In the first set of tests the database was run with 1 to 4 servers with 9 GB of DB cache size. The HDD results peaked at 1051 TPS and 55 users. The RamSan results peaked at 3775 TPS and 245 users. The HDD results fell off from 1051 TPS with 55 users to 549 TPS and 15 users going from 4 down to 1 server. The SSD results fell from 3775 TPS and 245 users down to 1778 TPS and 15 users. However, the 1778 TPS seems to be a transitory spike in the SSD data with an actual peak occurring at 1718 TPS and 40 users. From this data, given the choice, you would get better performance from a single, 8-CPU, 16 GB memory server running against a RamSan configuration than you would with a 4-node RAC configuration running against a HDD system by a factor of 1.63.

In the second test the affects of memory starvation on the RAC environment was tested. The DB cache size was ramped down from 9 GB to around 1 GB. The tests showed that the RamSan configuration handles the memory stress better by a performance factor ranging from 3 at the top end at 9 GB total cache size to a huge 7.5 at the low end comparing a 1.05 GB cache on the SSD to a 4.5 GB cache on the HDD run. The HDD run was limited to 4.5 GB at the lower end by time constraints however, as performance would only get worse as the cache was reduced more, further testing was felt to be redundant.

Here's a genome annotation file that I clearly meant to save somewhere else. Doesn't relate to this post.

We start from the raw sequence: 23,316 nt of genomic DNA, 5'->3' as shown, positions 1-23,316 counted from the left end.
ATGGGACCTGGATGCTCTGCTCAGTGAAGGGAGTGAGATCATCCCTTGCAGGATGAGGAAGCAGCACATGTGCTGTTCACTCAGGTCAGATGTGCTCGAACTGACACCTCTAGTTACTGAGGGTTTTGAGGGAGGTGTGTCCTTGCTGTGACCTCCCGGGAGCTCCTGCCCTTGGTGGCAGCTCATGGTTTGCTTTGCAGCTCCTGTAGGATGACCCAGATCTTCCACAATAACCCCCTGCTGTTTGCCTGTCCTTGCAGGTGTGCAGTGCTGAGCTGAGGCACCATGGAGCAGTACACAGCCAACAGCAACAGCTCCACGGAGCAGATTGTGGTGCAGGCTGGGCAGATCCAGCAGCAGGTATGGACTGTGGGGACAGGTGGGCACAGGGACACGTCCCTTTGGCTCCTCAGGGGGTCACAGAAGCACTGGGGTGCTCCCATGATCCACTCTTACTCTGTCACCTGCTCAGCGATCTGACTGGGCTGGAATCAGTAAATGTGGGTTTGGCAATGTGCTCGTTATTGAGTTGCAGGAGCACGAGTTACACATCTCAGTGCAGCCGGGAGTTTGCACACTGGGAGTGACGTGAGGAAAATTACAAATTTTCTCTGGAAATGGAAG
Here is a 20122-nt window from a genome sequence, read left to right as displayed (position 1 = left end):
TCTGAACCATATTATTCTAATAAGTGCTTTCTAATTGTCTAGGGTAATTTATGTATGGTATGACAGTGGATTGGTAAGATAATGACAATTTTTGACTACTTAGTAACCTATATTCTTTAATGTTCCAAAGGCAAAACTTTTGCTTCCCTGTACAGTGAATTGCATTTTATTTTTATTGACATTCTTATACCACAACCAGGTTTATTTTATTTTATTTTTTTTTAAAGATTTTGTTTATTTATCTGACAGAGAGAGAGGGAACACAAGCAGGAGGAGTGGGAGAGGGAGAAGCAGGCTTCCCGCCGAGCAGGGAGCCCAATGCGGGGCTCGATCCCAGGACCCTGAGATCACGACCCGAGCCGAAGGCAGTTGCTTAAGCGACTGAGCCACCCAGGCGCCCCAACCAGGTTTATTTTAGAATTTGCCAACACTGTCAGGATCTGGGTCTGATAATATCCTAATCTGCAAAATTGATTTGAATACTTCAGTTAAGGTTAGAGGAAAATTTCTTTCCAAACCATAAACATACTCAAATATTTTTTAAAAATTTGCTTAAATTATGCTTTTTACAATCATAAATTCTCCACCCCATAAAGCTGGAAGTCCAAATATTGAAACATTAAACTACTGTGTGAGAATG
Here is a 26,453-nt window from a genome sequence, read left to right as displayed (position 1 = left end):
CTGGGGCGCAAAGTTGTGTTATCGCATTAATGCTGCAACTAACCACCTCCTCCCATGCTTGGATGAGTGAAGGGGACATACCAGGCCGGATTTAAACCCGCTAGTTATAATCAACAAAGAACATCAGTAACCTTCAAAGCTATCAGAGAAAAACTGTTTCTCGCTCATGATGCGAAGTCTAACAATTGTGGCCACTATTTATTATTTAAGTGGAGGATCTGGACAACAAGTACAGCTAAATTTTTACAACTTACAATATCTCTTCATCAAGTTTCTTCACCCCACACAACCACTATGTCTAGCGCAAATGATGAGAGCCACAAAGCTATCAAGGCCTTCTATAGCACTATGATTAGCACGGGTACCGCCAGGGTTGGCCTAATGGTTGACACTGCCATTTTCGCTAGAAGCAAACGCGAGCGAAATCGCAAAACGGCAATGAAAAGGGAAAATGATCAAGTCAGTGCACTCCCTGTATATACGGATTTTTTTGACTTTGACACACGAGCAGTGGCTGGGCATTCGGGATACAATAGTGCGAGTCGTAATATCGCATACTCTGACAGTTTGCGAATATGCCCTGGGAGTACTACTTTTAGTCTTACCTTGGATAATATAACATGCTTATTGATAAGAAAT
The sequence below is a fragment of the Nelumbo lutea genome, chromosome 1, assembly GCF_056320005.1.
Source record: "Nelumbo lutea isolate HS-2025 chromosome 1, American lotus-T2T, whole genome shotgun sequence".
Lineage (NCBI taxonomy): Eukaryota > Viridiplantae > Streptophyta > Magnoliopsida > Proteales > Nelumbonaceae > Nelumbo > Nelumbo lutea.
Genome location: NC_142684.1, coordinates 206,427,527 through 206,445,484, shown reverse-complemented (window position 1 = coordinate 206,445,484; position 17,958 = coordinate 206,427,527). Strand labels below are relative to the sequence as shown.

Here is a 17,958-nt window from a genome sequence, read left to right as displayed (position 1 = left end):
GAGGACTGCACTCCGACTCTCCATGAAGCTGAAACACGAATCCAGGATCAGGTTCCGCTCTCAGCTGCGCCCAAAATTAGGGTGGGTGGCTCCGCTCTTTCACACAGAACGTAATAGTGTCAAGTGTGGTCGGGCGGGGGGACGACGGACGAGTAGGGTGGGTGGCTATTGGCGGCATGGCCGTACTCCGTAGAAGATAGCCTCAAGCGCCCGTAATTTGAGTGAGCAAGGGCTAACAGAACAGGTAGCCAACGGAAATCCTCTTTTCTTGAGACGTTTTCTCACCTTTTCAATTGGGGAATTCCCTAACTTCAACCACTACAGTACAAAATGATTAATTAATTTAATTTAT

Of course the reason for the wide range between the upper and lower memory results, from a factor of 3 to 7.5 times better performance by the SSD, can be traced to the increase in physical IO that resulted from not being able to cache results and the subsequent increase in db file sequential reads.

The tests show that the SSD array handles reduction in available memory much better than the HD array. Even at a little over 1 GB of total cache area per node for a 4-node RAC environment, the SSD outperformed the HD array at a 9 GB total cache size per node for a 4-node RAC using identical servers and database parameters. Unfortunately due to bugs in the production release of Oracle11g, release, we were unable to test the automatic memory management feature of Oracle, the bug limits total SGA size to less than 3-4 gigabytes per server.